5. Class participation, attendance AND required readings (10% of grade) Students are expected to translate according to the class schedule. As a result you will be called upon to contribute to class discussions. Class participation and attendance is, therefore, required. Seminary policy states that a letter grade penalty is assessed for an absence of more than 3 hours. Likewise, the weekly reading assignments for each class are NOT OPTIONAL. At the end of the two weeks I will give you a reading report for submission with your exegesis paper. In order to receive full credit the required texts and reserve material must be read NOT skimmed in their entirety. Partial credit is not available. 6. Late work/extensions beyond last day for written work. All late work will receive a letter grade per week penalty.
OVERVIEW OF SUMMER SESSION ONE
Week #1 Monday, May 22 = Comp Exam and class Tuesday, May 23 = class Wednesday, May 24 = class Thursday, May 25 = class *Friday, May 26th = NO class BUT … First Hebrew Exam
Week #2 Monday, May 29 = No class, Memorial Day Tuesday, May 30 = class Wednesday, May 31 = class Thursday, June 1 = class *Friday, June 2 = class BUT… Second Hebrew Exam *Friday, June 16th Exegesis paper due Summary of Important Deadlines:
1. Monday May 22 = Comp Exam
2. Friday May 26th = Hebrew Exam #1 (assigned texts for the week)
3. Friday June 2 = Hebrew Exam #2 (assigned texts for the week)
4. Friday June 16th = Exegesis Paper Due @ 5:00 p.m. Note: You have two full weeks to write your exegesis paper from the last Hebrew Exam. All work must be submitted on this date.
Weekly Lecture Materials
Week One Note: All translations and readings are due as listed under class sessions. The items in red represent lecture topics. See the note below on how to work in advance of this summer session if time allows. Class #1 Hebrew Competency Exam Intro to class
Overview of Exegetical Method Translating issues Exodus: Importance in the Canon/themes/biblical theology
Readings: Exodus 2x in English; Petter “Basics” (CAMS)
Class #2 Exod 1 “Setting and Background”
Readings: Exodus 1-2 in English; “Exodus, Date of,” DOT: Pentateuch pp. 258-272; “Exodus” ABD; “Exodus” ASB pp. 85-154 (see biblio for details)
Prepared trans: Exod 1:1-22
Exod 2 “A God Who Remembers” Prepared trans: Exod 2:11-25 Class #3 Exod 3-4 “Who is this God Who Remembers”? Exod 5:1-7:13 “A God who Rescues for
Readings: Exodus 3-7:13 in English; Motyer, “Revelation”
Class #5 Exod 14-24 “A God who Saves, Provides and
Covenants” Readings: Exodus 14-24 in English; Gordon, “Abraham and Sinai Contrasted.” Prepared trans: Exod 14:29-31; 19:1-9; 20:1-17
Class #6 Exod 25-31 “A God who Desires to Dwell with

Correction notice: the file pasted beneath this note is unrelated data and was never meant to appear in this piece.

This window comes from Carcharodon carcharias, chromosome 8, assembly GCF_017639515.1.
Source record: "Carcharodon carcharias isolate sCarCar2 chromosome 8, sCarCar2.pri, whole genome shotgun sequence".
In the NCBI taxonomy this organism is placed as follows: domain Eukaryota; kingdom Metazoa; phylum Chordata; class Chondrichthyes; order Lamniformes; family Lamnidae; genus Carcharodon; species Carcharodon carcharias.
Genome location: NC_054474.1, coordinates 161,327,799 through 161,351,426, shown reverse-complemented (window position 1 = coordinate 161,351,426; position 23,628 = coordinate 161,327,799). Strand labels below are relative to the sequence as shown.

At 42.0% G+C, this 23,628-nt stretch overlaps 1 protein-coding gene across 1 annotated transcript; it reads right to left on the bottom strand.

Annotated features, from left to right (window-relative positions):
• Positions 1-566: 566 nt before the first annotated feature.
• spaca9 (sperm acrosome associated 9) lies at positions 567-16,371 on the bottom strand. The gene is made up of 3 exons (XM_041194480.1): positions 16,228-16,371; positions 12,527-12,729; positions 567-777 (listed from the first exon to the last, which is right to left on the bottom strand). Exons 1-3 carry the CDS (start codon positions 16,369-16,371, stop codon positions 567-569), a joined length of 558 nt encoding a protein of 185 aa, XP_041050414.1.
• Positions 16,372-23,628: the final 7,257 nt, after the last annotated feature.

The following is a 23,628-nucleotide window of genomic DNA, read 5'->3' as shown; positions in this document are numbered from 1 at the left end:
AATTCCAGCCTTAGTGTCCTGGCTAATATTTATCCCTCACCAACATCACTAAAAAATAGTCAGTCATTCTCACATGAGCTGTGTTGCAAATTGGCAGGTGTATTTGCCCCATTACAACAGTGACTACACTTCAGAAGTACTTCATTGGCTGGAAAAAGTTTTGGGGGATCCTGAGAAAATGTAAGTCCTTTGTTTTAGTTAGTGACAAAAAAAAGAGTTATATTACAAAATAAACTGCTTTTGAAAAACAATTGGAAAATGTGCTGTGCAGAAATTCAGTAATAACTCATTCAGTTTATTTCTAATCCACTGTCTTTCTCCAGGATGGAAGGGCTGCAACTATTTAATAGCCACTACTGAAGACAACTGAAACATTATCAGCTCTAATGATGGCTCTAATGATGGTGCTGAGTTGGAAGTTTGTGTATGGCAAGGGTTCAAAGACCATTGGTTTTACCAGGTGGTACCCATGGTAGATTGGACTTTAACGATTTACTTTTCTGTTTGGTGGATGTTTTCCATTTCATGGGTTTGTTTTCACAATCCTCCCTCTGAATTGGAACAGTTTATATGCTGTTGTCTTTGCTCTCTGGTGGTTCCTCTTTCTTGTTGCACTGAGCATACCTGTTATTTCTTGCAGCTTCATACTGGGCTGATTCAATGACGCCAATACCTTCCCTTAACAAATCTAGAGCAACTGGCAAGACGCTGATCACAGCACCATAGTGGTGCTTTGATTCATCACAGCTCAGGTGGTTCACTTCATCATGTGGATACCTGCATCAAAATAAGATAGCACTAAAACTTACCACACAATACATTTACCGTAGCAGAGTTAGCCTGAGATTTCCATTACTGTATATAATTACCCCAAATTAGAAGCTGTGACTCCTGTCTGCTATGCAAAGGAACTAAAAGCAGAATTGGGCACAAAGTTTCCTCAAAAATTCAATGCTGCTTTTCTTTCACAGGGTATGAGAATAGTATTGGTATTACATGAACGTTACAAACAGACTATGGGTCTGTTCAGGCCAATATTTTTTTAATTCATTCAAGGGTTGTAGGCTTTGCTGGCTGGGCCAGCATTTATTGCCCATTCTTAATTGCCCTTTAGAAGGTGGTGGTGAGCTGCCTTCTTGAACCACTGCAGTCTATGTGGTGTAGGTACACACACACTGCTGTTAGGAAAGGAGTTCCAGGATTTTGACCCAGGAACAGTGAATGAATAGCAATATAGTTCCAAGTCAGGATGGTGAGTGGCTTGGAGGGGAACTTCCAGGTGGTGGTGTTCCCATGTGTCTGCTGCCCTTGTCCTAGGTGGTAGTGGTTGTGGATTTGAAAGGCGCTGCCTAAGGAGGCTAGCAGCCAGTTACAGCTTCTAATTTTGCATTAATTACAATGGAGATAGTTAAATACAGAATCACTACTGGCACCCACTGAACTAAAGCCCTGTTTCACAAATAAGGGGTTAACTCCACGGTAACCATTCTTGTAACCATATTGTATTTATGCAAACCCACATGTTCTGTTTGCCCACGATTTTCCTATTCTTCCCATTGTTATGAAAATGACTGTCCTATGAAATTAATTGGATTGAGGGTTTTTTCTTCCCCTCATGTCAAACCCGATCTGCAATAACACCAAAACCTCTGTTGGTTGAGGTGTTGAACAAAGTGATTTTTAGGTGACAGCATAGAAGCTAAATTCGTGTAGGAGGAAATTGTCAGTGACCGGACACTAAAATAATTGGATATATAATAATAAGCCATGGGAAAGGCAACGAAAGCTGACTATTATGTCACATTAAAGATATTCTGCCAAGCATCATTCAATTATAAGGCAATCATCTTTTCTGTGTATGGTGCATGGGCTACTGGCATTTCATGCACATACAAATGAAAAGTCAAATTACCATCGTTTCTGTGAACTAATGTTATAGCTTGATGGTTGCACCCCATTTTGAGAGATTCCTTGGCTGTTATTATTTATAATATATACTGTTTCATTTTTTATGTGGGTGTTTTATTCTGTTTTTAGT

his People” Readings: Exodus 25-31 in English Prepared trans: Exod 25:1-22 Class #7 Exod 32-34 “A God who takes sin seriously”
Readings: Exodus 32-34 in English Prepared trans: Exod 32:1-16; 22-24;
Class #8 Exod 32-34 “A God who Forgives Stiff-necked People” Readings: Exodus 32-34 in English
Prepared trans: Exod 33:1-6; 12-23; 34:1-10
Exod 35-40 “A God who dwells with and guides stiff-necked people” Readings: Exodus 35-40 English
Prepared trans: Exod 40:34-38
Summary of all Required Translations: Slight modifications may be made! Exodus 1:1-22 (Setting and background) Exodus 2:11-25 (Moses’ adulthood) Exodus 3:1-22 (Moses and the divine revelation) Exodus 6:1-13 (Moses and promise of divine deliverance) Exodus 6:28-7:13 (Preparation and the means of plagues, hardening) Exodus 7:17; 8: 4-7 [Eng. 8-11]; 18-19 [Eng. 22-23]; 9:13-17; 10:1-2; 11:4-7; 12:12-14, 24-28. (purpose of individual plagues and outcome = Israel set apart = Knowledge of God) Exodus 14:29-31; 19:1-8; 20:1-17 (Israel saved and believes; Covenant and 10 commands) Exodus 25:1-22 (Tabernacle architecture) Exodus 32:1-16; 22-24 (Golden calf and idolatry; God’s anger and Moses’ intercession) Exodus 33:1-6; 12-23 (God’s presence denied Israel and Moses’ intercession) Exodus 34:1-10 (God’s response to golden calf: mercy and grace) Exodus 40:34-38 (God’s presence manifest)
Total = 215 verses or the equivalent of 11 chapters @ 20 verses in length.
Summary of all Required Readings: NOTE: With one exception, weekly readings are not indicated for the commentary reading. Students are encouraged to read/even skim the appropriate sections in it according to the weekly outline above. The bibliography above is annotated so that you may understand why I have assigned a particular reading. Adult learners learn best when they know why they are doing what they are doing! The readings overlap to a small degree but are essential for a broad reading when studying Exodus. Note also that by the end of the course you will have read Exodus THREE times in English! Beale article = 26 pp. Motyer = 31 pp. Gordon article= 28 pp. DOT: Pentateuch = 14 pp. ABD = 33 pp. ASB = 60 pp DBI = 1 pg. Stuart excursus on “hardening” = 5 pp. Petter manual= 15 pp. Total = @ 273 pp. Pre-class preparation: It will serve you well to get ahead if you are able. Here are some things you could do:
First … read Exodus 2x in English. Imagine having to read your Bible at seminary! As you read be sure you are thinking about what you are reading. What is the general idea of the book, themes, etc.
Second … do most of the required readings but not in any old order. Here is my recommendation on how to proceed. Read ABD, DOT, and ASB articles first. These are largely background articles. Even though I have connected some of these readings to a particular class period, they could easily be read out of this class order without any consequence. However, please SAVE the Petter, Motyer, Beale, and Gordon readings for the specific class times they are assigned so the material is fresh for class discussion. Third … start translating the assigned Hebrew texts. You will need to get a jump-start on translating given the pace of the summer session and the amount of verses to translate. Time in the Hebrew text is paramount to an understanding of the language. The required translations are not meant to make you miserable! It is NOT busy work! Time in the original text is something to be treasured. So I am giving you a treasure. I have some great tips on how to get the most out of translating. See separate document (s) given first day of class for discussion.
Summary of Daily Preparation: You will need to read sections of Exodus in English. You will need to make Hebrew translations and THINK about what you have translated/read. And you will have a few scholarly readings. Commentary skimming is recommended but only if time.